NOUREDDINE AYADI, Secretary General of the Ministry of Foreign Affairs of Algeria, commended the work of the Council aimed at promoting and protecting human rights. Progress achieved in the past 70 years since the adoption of the Universal Declaration of Human Rights had been noted in numerous areas. Algeria had presented its third report to the Universal Periodic Review, fulling its commitments from the previous cycle of recommendations. Legislative reforms, including constitutional amendments had been pursued to guarantee the freedoms of expression, association and belief, participatory democracy and local governance. All reforms had been conducted through broad-based consultations with different stakeholders, including civil society actors. Tamazight language had been recognized as a national language in the Constitution. Policies of de-radicalization and prevention of violent extremism had been put in place and training of religious authorities and teachers had been organized. These measures had reduced the susceptibility of young people toward jihadist ideologies. Efforts had been conducted towards reconciliation and two elections had taken place after the end of the last session, resulting in the election of 121 women to Parliament. The bureau of the Council needed to look into the occupied territory of Western Sahara and take measures, seeing how human rights defenders had been imprisoned or prevented from accessing the territory.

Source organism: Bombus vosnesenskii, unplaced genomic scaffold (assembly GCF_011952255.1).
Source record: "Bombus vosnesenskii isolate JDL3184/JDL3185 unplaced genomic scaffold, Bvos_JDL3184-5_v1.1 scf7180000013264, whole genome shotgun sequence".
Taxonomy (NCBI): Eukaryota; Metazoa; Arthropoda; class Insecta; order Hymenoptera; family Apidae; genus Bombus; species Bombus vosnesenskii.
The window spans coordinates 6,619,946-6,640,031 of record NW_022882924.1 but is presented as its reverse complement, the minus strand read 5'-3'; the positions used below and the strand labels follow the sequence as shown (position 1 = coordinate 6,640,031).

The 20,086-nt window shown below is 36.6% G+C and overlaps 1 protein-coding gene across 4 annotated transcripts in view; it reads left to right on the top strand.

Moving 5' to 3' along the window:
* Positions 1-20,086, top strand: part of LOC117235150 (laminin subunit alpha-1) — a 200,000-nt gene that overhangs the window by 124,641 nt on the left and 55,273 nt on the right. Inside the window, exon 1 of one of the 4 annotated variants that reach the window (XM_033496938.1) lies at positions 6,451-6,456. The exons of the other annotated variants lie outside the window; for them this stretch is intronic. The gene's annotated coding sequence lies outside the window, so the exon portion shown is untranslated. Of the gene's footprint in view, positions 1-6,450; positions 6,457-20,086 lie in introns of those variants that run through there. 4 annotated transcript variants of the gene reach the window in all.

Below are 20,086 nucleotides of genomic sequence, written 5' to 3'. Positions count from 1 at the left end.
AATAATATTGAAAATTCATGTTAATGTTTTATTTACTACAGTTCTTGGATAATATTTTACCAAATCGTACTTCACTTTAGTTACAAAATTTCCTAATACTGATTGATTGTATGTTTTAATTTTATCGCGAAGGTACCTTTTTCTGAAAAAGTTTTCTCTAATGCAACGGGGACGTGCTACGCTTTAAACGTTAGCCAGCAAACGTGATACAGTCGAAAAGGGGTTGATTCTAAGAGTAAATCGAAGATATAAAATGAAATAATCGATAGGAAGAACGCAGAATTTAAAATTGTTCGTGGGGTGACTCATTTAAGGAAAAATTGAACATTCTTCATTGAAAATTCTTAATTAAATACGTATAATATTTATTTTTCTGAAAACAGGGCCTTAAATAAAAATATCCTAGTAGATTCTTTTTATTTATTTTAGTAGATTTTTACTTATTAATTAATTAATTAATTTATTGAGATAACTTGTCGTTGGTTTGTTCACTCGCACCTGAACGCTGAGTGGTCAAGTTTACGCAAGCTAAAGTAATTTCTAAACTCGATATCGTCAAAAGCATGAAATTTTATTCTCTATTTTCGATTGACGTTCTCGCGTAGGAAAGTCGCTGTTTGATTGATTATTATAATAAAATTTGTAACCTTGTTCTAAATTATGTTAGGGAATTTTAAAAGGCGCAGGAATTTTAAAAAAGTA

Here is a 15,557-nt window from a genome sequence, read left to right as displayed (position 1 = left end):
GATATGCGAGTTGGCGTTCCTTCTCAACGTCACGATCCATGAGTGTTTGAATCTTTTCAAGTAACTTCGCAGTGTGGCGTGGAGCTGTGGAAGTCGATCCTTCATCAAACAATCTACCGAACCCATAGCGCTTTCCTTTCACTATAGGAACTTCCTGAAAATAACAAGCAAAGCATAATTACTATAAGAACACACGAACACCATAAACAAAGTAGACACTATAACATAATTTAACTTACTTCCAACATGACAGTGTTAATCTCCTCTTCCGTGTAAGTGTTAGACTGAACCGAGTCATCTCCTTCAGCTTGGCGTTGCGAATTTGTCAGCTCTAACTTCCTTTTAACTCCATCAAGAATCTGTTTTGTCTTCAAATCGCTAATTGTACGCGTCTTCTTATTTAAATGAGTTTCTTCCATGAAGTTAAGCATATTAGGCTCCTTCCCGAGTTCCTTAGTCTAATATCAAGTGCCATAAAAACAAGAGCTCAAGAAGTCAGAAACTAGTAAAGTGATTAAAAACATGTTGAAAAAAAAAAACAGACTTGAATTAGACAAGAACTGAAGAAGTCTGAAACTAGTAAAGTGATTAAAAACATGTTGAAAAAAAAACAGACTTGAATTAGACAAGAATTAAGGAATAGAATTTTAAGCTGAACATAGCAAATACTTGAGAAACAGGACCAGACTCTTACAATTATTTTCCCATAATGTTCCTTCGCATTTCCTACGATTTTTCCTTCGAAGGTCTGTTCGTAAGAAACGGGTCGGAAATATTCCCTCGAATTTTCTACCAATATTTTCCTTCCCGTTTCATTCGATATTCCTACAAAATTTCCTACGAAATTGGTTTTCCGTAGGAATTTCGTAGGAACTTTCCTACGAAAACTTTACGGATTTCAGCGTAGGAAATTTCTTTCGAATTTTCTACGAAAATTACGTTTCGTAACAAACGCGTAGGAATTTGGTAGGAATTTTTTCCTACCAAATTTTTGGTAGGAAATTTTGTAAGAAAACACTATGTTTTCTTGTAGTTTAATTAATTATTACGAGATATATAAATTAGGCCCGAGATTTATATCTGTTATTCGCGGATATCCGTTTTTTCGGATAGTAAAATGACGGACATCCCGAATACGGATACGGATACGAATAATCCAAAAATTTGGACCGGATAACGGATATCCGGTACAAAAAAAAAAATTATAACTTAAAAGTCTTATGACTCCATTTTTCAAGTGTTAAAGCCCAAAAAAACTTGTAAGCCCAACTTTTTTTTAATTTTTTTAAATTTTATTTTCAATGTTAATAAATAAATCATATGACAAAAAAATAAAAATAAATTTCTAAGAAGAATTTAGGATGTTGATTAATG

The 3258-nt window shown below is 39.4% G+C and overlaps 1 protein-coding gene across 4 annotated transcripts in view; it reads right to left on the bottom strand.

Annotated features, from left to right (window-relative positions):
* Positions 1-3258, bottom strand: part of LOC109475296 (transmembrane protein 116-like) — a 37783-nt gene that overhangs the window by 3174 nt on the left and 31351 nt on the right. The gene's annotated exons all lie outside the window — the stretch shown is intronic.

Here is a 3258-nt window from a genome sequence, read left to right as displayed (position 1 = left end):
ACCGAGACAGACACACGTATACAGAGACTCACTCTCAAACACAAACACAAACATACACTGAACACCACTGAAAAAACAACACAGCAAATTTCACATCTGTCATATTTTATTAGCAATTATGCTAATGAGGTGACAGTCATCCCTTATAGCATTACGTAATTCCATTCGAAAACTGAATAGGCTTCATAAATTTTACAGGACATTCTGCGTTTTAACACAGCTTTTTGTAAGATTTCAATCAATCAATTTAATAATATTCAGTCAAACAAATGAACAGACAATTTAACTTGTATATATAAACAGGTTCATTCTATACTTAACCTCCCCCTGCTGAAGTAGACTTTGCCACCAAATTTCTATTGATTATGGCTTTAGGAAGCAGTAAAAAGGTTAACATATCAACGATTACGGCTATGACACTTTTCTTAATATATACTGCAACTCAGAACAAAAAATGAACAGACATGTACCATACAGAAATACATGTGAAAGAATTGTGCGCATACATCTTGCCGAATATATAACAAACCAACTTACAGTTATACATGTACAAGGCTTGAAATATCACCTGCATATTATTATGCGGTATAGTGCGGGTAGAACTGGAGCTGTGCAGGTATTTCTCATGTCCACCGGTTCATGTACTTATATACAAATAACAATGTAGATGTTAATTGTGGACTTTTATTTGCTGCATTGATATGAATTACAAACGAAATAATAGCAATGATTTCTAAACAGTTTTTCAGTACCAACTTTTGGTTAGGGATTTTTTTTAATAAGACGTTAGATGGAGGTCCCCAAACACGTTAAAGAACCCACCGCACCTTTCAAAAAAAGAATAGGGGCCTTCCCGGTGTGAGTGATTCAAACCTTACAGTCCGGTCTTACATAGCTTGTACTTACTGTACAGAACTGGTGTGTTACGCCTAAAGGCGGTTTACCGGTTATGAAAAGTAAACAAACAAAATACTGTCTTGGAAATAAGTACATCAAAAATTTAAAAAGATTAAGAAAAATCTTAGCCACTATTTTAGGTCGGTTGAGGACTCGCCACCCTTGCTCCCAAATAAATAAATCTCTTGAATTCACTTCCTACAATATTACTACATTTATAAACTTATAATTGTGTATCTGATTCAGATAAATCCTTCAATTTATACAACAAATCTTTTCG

BÄRBEL KOFLER, Federal Government Commissioner for Human Rights Policy and Humanitarian Aid of Germany, said a comprehensive system to monitor State compliance with human rights obligations was in place and was helping people around the world realize their fundamental rights. All individuals, regardless of any distinction, were entitled to human rights. All rights were universal and universality began at home, Ms. Kofler stressed. Challenges such as racism, migration flows and gender equity required dedicated action. To effectively tackle those challenges, civil society organizations must play an important role in human rights dialogue. Discussions on human rights matters must take place at all levels of government. Upholding universal human rights encompassed standing up for human rights defenders. Still, rights defenders and civil society organizations were unable to work freely in many countries. Discrimination of any kind could provoke radicalization, leading to the possibility of conflict. The Human Rights Council had through its work developed tools to alert world leaders of rights violations and allow for crisis prevention. Effective protection of human rights was a powerful element of conflict prevention. The Council acted as a forum to highlight violations with a view to ending them.